Fritz Zwicky was born in Bulgaria and earned his PhD in physics at the Federal Institute of Technology in Zurich. After completing his studies, he spent most of his life in the United States researching at California Institute of Technology. Zwicky introduced and coined the term supernova and clearly distinguished it from the more common nova. He and his colleague Walter Baade suggested that supernovae were exploding stars that collapsed to form neutron stars. Supernovae also produced cosmic rays as they observed.
With this initial notion, the two astronomers teamed up to advance the research on supernovae. From history, they knew that there were a few accounts of new stars that appeared bright to the naked eye for several months before fading from view. They believed such events were supernova explosions. From their research and observations, they advanced three concepts at a conference in 1933. They suggested that "massive stars end their lives in stupendous explosions which blow them apart, such explosions produce cosmic rays, and they leave behind a collapsed star made of densely-packed neutrons".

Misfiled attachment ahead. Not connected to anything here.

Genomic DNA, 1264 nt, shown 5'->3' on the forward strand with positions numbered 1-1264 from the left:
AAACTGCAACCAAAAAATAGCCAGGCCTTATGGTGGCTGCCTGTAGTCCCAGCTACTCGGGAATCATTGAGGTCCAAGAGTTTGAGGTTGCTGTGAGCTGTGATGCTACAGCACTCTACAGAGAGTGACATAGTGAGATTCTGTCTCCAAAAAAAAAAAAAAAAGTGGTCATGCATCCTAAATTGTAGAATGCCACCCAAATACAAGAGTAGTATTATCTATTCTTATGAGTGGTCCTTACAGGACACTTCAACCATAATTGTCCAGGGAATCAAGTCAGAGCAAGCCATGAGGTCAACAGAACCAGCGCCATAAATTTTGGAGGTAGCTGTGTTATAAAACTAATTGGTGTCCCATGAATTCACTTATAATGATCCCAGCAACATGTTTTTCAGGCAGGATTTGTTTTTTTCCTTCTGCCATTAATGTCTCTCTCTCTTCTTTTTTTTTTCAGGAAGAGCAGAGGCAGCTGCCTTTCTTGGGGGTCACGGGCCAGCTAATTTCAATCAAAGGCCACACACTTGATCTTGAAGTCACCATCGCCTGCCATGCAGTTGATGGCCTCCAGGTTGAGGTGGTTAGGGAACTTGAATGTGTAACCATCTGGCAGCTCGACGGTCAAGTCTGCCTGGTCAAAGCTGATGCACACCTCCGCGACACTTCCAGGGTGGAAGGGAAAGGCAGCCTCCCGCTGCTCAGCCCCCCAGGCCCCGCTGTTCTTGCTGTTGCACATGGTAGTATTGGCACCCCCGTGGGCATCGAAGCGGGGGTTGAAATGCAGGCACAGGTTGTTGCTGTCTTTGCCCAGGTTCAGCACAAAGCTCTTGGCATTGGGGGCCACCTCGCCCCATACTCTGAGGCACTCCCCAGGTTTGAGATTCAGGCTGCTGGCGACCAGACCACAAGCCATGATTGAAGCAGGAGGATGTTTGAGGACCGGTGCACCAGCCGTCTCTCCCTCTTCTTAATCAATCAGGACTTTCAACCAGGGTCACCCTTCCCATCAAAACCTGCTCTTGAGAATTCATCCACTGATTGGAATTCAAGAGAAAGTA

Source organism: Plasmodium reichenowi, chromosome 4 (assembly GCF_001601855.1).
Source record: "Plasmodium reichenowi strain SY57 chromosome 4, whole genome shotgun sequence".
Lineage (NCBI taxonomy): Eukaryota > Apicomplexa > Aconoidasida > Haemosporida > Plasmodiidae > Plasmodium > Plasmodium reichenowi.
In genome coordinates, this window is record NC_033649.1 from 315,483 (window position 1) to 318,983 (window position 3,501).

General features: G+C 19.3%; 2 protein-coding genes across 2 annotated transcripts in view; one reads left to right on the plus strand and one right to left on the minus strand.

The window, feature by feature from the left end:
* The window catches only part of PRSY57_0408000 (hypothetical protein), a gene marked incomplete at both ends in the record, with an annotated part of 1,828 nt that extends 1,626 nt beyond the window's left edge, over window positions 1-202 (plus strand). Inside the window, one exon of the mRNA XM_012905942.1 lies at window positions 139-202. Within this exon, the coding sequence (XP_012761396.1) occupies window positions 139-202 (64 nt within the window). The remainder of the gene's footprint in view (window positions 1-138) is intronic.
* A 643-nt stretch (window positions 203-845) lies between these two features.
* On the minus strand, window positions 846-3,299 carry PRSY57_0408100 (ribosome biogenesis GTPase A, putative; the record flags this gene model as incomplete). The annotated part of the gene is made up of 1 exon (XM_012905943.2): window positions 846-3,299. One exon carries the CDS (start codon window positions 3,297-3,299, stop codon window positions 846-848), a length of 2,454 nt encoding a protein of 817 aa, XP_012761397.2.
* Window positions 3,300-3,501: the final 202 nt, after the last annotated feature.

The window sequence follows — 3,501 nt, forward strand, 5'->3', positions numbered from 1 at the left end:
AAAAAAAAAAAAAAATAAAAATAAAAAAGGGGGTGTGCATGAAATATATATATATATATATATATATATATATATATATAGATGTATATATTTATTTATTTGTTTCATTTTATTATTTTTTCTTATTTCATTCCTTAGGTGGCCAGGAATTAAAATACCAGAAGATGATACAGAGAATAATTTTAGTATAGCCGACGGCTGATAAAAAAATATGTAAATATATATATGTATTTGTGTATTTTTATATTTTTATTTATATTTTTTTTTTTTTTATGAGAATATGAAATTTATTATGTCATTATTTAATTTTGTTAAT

With these observations, they believed that supernovas should also be observable in other galaxies. As a result, he persuaded people to construct telescopes for his viewing pleasure. In the first three years alone, Zwicky discovered 12 supernovas. For the next 50 years or so, Zwicky was dedicated to support the hypothesis he constructed and kept hunting for supernovae. In the end, he was able to find 122 supernovae, which is still a record that still stands today.
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